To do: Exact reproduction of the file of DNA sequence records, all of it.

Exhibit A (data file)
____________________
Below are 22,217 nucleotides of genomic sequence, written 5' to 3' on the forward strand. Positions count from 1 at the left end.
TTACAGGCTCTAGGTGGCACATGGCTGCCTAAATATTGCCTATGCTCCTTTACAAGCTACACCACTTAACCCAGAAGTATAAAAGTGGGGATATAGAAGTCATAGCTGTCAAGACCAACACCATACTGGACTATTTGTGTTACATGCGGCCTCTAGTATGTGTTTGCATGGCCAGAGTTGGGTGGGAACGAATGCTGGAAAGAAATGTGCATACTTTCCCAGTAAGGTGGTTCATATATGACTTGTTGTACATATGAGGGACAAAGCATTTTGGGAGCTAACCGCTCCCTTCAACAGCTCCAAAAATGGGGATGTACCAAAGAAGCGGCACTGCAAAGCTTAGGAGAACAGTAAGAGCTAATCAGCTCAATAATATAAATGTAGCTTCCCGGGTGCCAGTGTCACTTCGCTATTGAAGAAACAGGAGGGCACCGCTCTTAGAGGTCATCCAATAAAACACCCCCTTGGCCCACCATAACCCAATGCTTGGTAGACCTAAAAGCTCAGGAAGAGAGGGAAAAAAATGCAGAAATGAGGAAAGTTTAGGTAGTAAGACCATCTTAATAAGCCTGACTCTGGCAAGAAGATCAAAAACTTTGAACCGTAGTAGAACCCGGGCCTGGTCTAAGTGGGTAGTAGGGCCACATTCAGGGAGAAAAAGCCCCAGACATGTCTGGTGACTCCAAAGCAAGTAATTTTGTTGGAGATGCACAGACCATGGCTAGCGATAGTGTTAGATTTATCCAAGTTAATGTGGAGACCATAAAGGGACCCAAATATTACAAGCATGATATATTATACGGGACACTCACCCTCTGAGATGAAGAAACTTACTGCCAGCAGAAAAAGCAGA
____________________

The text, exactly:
Below are 22,217 nucleotides of genomic sequence, written 5' to 3' on the forward strand. Positions count from 1 at the left end.
TTACAGGCTCTAGGTGGCACATGGCTGCCTAAATATTGCCTATGCTCCTTTACAAGCTACACCACTTAACCCAGAAGTATAAAAGTGGGGATATAGAAGTCATAGCTGTCAAGACCAACACCATACTGGACTATTTGTGTTACATGCGGCCTCTAGTATGTGTTTGCATGGCCAGAGTTGGGTGGGAACGAATGCTGGAAAGAAATGTGCATACTTTCCCAGTAAGGTGGTTCATATATGACTTGTTGTACATATGAGGGACAAAGCATTTTGGGAGCTAACCGCTCCCTTCAACAGCTCCAAAAATGGGGATGTACCAAAGAAGCGGCACTGCAAAGCTTAGGAGAACAGTAAGAGCTAATCAGCTCAATAATATAAATGTAGCTTCCCGGGTGCCAGTGTCACTTCGCTATTGAAGAAACAGGAGGGCACCGCTCTTAGAGGTCATCCAATAAAACACCCCCTTGGCCCACCATAACCCAATGCTTGGTAGACCTAAAAGCTCAGGAAGAGAGGGAAAAAAATGCAGAAATGAGGAAAGTTTAGGTAGTAAGACCATCTTAATAAGCCTGACTCTGGCAAGAAGATCAAAAACTTTGAACCGTAGTAGAACCCGGGCCTGGTCTAAGTGGGTAGTAGGGCCACATTCAGGGAGAAAAAGCCCCAGACATGTCTGGTGACTCCAAAGCAAGTAATTTTGTTGGAGATGCACAGACCATGGCTAGCGATAGTGTTAGATTTATCCAAGTTAATGTGGAGACCATAAAGGGACCCAAATATTACAAGCATGATATATTATACGGGACACTCACCCTCTGAGATGAAGAAACTTACTGCCAGCAGAAAAAGCAGA